When the interviewee spoke about how the killing machines could be “scaled up like Google”, we are talking less about robot AI from the Terminator movie and more about mines across warzones in the last hundred years.

The reason this is so important is that people develop a fear of AI, what is possible and what is going to change.

We don’t expect BBC reporters to know everything about each topic covered on the Today programme, but surely they can do better than this?


Are multiple choice question formats appropriate for YOUR classes?


An academic research  paper  (Palmer and Devitt, 2007) discussed multiple choice questions in a very positive light:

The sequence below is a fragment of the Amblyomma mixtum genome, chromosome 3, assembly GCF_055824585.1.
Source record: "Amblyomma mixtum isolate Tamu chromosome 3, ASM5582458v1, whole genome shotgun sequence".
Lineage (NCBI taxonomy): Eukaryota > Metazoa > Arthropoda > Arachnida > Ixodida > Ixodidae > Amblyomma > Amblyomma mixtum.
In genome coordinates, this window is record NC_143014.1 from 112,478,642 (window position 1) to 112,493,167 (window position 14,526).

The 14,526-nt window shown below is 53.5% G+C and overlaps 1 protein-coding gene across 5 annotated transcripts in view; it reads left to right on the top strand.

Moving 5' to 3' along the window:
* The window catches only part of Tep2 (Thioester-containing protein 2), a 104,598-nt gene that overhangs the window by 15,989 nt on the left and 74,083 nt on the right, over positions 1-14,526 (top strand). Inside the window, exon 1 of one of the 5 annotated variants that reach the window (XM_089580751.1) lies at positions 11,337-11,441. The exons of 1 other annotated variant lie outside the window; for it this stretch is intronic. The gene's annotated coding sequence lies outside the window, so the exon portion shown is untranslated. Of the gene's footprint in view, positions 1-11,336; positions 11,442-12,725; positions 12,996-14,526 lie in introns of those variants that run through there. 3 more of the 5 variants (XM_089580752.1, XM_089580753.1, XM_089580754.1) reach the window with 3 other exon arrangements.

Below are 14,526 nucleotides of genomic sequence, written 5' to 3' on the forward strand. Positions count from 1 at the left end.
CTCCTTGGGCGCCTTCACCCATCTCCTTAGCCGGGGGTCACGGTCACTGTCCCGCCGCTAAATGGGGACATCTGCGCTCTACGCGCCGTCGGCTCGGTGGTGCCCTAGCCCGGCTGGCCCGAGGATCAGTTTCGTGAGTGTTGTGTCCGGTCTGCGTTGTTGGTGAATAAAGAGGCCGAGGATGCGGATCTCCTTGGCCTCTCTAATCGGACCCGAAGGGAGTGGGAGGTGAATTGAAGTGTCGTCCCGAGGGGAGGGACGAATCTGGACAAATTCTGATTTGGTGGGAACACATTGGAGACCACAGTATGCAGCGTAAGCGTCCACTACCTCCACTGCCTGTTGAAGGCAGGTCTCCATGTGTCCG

“Well-constructed peer reviewed multiple choice questions meet may of the educational requirements and advocate that this format be considered seriously when assessing students ”

Some may doubt the validity of this paper, as it is over a decade old. However newer studies agree with that well-crafted multiple-choice tests and quizzes are of benefit to staff and students alike (Abdulghani et al., 2017)

Indeed the ‘wrong’ answers in a multiple choice test have their own jargon (“distractors”), even questions have their own name (“stem”). However, what is absolutely clear is that we need to develop our questions to test higher levels of cognitive reasoning to discriminate between high and low achieving students.


Xu, Kauerand Tupy (Xu, Kauer and Tupy, 2016)feel there are ways to optimise the development of multiple-choice questions. These ideas are summarised below:

When formulating your tests you should consider the following improvements: